From all of these data, Gi-dependent signalling appears to be crucially implicated in alpha granule release and consequent heterotypic aggregation, independently of other biomolecular events activated during platelet adhesion to the vascular wall and thrombus formation. At the same time, it exerts a modulatory effect on platelet activation and homotypic aggregation induced by agonists whose direct action is Gq-mediated.

Table 2 summarizes the effects of different agents that modulate intraplatelet cAMP on homotypic and heterotypic aggregation.

Table 2.  Effects of platelet agonists/inhibitors on intraplatelet cAMP and consequent effects on homotypic vs. heterotypic aggregation
 cAMP modulationEffect on homotypic aggregationEffect on heterotypic aggregation
ADP[DOWNWARDS ARROW]Stimulatory, requires activation of both P2Y1 and P2Y12Stimulatory, mainly sustained by P2Y12
Adenosine[UPWARDS ARROW]InhibitoryInhibitory
Epinephrine[UPWARDS ARROW]Very littleStimulatory
Prostaglandin E2via EP3 receptor [DOWNWARDS ARROW]None aloneStimulatory
Prostaglandin E2via EP4 receptor [UPWARDS ARROW]InhibitoryInhibitory
Prostaglandin E1via EP3 receptor [DOWNWARDS ARROW]None aloneStimulatory
Prostaglandin E1via IP receptor [UPWARDS ARROW]InhibitoryInhibitory
Chemokines[DOWNWARDS ARROW]None aloneLikely stimulatory
β-adrenoceptors[UPWARDS ARROW]InhibitoryInhibitory
Cilostazol[UPWARDS ARROW]InhibitoryInhibitory
SSRI[UPWARDS ARROW]InhibitoryInhibitory
Magnolol, homokiol, curcumin[UPWARDS ARROW]InhibitoryInhibitory

Novel therapeutic approaches to modulation of homotypic and heterotypic aggregation

  1. Top of page
  2. Abstract
  3. Introduction
  4. Homotypic aggregation
  5. Heterotypic aggregation
  6. Platelet release reaction
  7. Pharmacological modulation of homotypic and heterotypic aggregation
  8. Novel therapeutic approaches to modulation of homotypic and heterotypic aggregation
  9. Conclusions
  10. Competing Interests
  11. REFERENCES

The development of new drugs which target the above described molecular mechanisms underlying adhesion molecule expression on activated platelets, as well as that of agents which interfere with the multiple receptor-ligand interactions involved in homotypic or heterotypic aggregation, represent exciting and promising strategies for future antithrombotic therapies. GPIIb/IIIa blockers are an emblematic example of this pharmacological approach. They have been demonstrated to prevent thrombotic events when given acutely and intravenously in patients with acute coronary syndromes and in those undergoing percutaneous coronary intervention, albeit at a price of increased risk of bleeding complications [134]. However, their counterpart oral GPIIb/IIIa inhibitors have shown no benefit or even increased mortality in clinical trials [135–137].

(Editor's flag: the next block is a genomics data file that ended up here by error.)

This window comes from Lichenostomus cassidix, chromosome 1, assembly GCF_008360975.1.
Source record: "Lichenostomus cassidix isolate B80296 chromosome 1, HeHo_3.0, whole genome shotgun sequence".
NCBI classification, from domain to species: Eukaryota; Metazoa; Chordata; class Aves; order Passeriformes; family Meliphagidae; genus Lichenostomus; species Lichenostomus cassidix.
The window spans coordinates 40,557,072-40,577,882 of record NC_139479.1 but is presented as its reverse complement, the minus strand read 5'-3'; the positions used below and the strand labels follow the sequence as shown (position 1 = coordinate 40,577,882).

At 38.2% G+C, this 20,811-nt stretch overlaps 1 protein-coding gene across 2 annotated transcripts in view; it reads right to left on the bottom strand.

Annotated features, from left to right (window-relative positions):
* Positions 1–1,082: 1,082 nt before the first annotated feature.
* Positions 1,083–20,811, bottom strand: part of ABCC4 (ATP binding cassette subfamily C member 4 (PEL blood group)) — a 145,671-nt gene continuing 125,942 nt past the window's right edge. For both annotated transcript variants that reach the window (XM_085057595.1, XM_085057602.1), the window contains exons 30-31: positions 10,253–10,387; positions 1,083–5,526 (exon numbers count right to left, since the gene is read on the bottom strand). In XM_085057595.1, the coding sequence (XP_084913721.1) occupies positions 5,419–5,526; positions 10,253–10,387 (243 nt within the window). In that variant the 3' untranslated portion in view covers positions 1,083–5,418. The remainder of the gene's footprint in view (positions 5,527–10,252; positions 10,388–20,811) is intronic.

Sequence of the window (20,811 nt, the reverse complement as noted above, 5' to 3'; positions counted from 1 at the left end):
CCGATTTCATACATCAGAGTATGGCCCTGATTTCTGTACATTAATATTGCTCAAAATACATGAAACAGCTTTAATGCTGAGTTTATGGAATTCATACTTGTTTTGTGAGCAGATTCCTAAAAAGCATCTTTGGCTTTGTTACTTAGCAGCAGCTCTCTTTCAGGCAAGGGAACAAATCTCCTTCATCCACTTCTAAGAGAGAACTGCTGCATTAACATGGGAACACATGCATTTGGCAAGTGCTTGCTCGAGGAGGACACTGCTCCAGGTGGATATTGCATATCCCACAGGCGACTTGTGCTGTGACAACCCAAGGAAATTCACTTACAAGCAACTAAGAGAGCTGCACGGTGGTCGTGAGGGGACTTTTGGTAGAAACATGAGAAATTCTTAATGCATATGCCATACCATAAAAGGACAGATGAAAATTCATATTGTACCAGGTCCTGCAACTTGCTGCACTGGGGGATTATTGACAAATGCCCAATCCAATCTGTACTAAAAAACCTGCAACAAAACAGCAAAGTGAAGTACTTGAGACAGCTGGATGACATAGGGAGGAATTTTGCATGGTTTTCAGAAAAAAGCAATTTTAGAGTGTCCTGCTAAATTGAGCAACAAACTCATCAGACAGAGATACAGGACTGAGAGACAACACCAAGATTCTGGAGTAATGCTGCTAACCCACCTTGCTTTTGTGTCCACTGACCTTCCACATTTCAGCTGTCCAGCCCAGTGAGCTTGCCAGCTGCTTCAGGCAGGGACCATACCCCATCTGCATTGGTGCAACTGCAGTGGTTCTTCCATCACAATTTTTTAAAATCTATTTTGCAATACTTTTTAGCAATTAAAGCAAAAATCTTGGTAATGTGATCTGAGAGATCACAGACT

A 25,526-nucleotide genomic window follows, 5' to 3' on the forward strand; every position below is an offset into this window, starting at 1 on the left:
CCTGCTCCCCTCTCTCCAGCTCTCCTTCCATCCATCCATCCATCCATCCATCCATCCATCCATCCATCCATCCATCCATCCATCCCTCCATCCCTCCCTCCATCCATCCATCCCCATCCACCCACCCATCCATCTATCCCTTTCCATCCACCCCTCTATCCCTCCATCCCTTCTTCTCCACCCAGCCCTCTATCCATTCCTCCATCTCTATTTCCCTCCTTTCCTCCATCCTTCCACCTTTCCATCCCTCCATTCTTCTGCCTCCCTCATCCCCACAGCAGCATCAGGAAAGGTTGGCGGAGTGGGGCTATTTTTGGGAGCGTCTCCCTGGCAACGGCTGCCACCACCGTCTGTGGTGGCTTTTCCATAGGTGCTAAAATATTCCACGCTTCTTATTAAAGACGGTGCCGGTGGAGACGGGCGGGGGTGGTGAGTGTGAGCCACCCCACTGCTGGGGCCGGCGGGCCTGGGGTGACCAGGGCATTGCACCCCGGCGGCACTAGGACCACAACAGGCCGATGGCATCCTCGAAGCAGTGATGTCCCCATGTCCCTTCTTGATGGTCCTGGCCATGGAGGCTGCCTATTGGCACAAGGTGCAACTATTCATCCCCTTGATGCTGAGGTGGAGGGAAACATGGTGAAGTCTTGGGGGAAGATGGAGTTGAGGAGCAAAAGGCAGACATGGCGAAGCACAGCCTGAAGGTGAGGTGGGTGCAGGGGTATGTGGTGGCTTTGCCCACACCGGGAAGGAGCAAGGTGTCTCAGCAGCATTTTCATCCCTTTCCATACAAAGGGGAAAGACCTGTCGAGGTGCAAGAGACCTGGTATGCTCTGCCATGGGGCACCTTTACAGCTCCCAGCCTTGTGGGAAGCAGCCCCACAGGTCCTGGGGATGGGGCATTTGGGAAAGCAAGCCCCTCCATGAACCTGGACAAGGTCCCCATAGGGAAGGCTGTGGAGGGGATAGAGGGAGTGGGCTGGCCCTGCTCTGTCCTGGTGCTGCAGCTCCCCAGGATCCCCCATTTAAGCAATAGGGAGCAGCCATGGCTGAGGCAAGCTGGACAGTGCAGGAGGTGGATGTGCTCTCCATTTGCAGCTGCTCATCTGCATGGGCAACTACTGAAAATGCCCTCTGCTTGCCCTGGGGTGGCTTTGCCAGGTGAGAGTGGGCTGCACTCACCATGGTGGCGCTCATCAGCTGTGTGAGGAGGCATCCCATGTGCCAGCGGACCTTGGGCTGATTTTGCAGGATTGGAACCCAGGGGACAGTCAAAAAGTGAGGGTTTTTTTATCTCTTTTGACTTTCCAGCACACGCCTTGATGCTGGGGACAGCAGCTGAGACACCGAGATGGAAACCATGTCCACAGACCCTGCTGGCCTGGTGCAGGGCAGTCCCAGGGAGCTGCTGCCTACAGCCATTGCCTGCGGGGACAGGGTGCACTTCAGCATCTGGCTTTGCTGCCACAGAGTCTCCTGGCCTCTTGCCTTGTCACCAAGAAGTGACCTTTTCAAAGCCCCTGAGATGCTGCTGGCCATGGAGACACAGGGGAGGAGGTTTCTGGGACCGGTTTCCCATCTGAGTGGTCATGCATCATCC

Interference in GPVI interaction with collagen has been also proposed as a viable antithrombotic strategy, and GPVI blocking agents are under development. Indeed, soluble GPVI dimers and anti-GPVI antibodies have been produced and tested in a variety of animal models [138–140]. However those tested to date appear to lack potency and efficacy and consequently in vivo data have not demonstrated a convincing antithrombotic effect. Fab fragment of anti-GPVI monoclonal antibody [141] and a novel GPVI-binding peptide [142] are currently undergoing evaluation in terms of their GPVI affinity and antithrombotic effectiveness in different species.

A novel and potentially attractive area of therapeutic development in this field is represented by so-called aptamers. Aptamers are protein-binding oligonucleotides that offer potential advantages over standard methods, in particular the possibility to combine a selective action against a specific protein–protein interaction with lack of antigenic activity (extensively reviewed by Keefe & Shaub [143]). Amongst the different antithrombotic aptamers that have been developed, inhibitors of vWF have shown good efficacy as antiplatelet agents in animal models, including non-human primates [144, 145], and have moved into the clinical setting with a first phase I trial [146] which has shown promising results.